If you're into the wise-cracking bloodshed of Game of Thrones duo Aria Stark and the Hound, its likely this brutal, over the top and completely absorbing offering by legendary Japanese director Miike Takashi will be right up your alley. Telling the story of ruthless warrior Manji (who benefits from self-healing limbs) and his quest to protect the Aria-esque Rin, the action is visually stunning and there is definitely a reason some critics are calling it 'better than 13 Assassins'.
Base jumping, wing suits and tightroping, not for the faint hearted and Kiwi director Toa Frazer looks at why. Examining the relationship between extreme sportspeople and mental health, The Free Man follows world champion Kiwi free skier Jossi Wells as he links up with intense aero-acrobats The Flying Frenchies to travel and train, even attempting some of their death-defying stunts. The film disguises it's thought provoking message with breath-taking moments that beggar belief, yet you'll walk away with an inexplicable insight into the never-ending chase that these fellas give for the thrill.
Oscar-nominated and completely challenging, I Am Not Your Negro is a film from French director Raoul Peck, compiled entirely from the unpublished writings and works of deceased novelist James Baldwin. Using the voice of Samuel L. Jackson, the movie delves deep into the question of American identity, raising uncomfortable truths about her chequered civil rights history and its implications for our lives today.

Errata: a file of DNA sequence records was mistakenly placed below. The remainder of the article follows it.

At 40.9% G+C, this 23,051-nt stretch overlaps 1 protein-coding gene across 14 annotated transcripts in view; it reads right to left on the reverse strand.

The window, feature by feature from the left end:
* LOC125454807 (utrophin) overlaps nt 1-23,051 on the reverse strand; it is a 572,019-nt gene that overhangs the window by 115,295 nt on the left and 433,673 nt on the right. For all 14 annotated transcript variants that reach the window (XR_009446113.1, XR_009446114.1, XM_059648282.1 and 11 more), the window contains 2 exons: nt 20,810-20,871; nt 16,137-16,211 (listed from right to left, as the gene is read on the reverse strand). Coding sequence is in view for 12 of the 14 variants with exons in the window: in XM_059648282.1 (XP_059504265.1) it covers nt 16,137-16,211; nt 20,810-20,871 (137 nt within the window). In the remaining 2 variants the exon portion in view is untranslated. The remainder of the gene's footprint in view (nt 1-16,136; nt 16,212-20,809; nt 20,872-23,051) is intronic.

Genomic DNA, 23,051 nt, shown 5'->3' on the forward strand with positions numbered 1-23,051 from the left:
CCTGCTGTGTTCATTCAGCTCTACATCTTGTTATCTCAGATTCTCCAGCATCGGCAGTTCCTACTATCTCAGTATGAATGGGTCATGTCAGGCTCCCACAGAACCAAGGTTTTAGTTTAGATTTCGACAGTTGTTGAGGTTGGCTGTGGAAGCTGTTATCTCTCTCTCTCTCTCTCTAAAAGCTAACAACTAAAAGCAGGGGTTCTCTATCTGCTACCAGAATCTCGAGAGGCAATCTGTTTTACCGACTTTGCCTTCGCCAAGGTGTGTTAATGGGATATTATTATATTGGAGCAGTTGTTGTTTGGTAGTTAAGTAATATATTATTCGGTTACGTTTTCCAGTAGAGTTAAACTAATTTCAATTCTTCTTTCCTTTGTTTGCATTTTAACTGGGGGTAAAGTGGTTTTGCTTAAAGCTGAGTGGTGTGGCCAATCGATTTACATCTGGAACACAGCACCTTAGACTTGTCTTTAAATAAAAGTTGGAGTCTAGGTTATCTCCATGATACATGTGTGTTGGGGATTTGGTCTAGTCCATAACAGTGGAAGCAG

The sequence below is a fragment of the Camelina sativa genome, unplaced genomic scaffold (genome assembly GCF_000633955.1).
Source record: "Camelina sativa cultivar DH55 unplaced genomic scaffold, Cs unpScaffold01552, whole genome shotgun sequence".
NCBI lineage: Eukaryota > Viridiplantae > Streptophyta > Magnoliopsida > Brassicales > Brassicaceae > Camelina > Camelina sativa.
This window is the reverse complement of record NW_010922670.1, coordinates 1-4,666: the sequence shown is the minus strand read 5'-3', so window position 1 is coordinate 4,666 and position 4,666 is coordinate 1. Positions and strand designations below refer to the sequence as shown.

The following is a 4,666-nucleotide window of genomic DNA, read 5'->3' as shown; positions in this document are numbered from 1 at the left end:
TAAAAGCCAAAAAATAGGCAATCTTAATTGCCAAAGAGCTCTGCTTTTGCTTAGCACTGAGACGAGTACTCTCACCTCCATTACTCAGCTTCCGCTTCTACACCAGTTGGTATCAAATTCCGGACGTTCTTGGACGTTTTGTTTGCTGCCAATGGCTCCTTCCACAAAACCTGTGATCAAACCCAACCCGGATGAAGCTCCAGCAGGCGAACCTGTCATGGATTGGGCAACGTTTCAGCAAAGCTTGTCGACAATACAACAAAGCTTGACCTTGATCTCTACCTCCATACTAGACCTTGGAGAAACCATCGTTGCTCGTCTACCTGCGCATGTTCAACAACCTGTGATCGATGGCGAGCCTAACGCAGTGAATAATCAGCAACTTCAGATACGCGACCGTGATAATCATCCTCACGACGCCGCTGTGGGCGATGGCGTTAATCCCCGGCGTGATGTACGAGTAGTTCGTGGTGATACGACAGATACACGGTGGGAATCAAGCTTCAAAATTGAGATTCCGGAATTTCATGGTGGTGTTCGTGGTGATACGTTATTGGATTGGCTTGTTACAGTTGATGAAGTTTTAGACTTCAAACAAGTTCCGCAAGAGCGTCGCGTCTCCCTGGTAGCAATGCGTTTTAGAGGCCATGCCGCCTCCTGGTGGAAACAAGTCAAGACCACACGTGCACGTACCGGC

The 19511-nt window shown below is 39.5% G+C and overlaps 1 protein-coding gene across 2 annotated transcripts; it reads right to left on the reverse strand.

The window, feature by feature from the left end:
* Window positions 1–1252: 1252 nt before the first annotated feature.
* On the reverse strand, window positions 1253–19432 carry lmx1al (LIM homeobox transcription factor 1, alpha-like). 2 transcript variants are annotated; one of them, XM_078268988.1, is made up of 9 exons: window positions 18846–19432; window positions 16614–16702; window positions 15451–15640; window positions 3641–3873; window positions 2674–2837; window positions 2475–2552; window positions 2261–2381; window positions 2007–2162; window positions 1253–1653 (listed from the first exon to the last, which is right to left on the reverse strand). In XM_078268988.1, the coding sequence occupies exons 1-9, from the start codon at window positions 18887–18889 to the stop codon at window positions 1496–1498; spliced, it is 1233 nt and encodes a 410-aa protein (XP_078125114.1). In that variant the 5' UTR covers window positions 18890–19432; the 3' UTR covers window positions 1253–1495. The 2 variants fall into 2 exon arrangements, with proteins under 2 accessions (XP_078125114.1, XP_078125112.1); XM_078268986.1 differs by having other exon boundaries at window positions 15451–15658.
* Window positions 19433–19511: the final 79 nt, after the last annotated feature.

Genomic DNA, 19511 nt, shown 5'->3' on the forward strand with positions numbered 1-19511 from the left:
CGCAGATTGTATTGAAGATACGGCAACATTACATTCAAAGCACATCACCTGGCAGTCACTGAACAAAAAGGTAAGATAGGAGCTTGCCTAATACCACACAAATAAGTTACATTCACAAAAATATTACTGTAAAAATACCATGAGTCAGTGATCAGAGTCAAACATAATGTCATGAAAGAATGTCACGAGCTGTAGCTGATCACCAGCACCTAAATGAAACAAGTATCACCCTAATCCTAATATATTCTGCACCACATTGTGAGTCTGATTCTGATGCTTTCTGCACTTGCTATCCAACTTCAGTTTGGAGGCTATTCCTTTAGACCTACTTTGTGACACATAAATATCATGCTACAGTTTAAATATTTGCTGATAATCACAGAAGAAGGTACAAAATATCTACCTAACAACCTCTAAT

A binding reinvention the Russian novella Lady Macbeth of the Mtsensk District, director William Oldroyd peppers oppression and longing with murder, intrigue and desire to tell the tale of Katherine (Florence Pugh), a young bride suffering at the hands of a repulsive marriage arrangement and her plans for emancipation. While the tale may have been told times over, the suspense is every bit as thrilling as Oldroyd nails the recipe for this tried and true thriller.
Big budget and full of heavyweights, The Lost City of Z is the epic (albeit removed from fact) account of real-life 20th century explorer Percy Fawcett (played by Charlie Hunnam) in his quest to find a hidden civilisation within the Amazonian jungle. Outstanding cinematography and performances by Sienna Miller and Robert Pattinson show colonial exploration for all its foils and the elements of mystery and adventure are sure to draw out your childish curiosities.
Showcasing the six finalists from New Zealand's best short film competition (from 83 total submissions), this compilation is a refreshing lens aimed at emerging Kiwi directors. Spanning tales of youthful misfits (The Dregs) and struggles with professional ethics (Do No Harm), it's the Untitled Groping Revenge Fairytale about a woman pitching her tent on the edge of a forest beginning to collect men which has really piqued my interest.
The deeply terrifying carnival spook-house which operates out of the derelict psychiatric hospital in Kingseat might have some raising questions about the image of mental health in New Zealand, but this documentary paints a clear picture. Taking a look at the people behind the demonic masks and ghoulish makeup, filmmaker Florian Habicht finds a charming middle-ground where those too shy for daylight find strength from the characters they portray at this night-time horror house.
Returning after living with the Lak people from Papua New Guinea for two years, filmmaker Paul Wolffram returns to the rainforests of southern New Ireland determined to undergo the dangerous initiation process into the Buai shaman cult. Seldom practised and administrated by the only one known sorcerer in the region, the camera runs as Wolfrram is left without food or water on the bush floor to experience the edge of this dark magical psychosis.
The NZIFF starts in Auckland on 14 July and in Wellington from 28 July in 2016. See the full program here.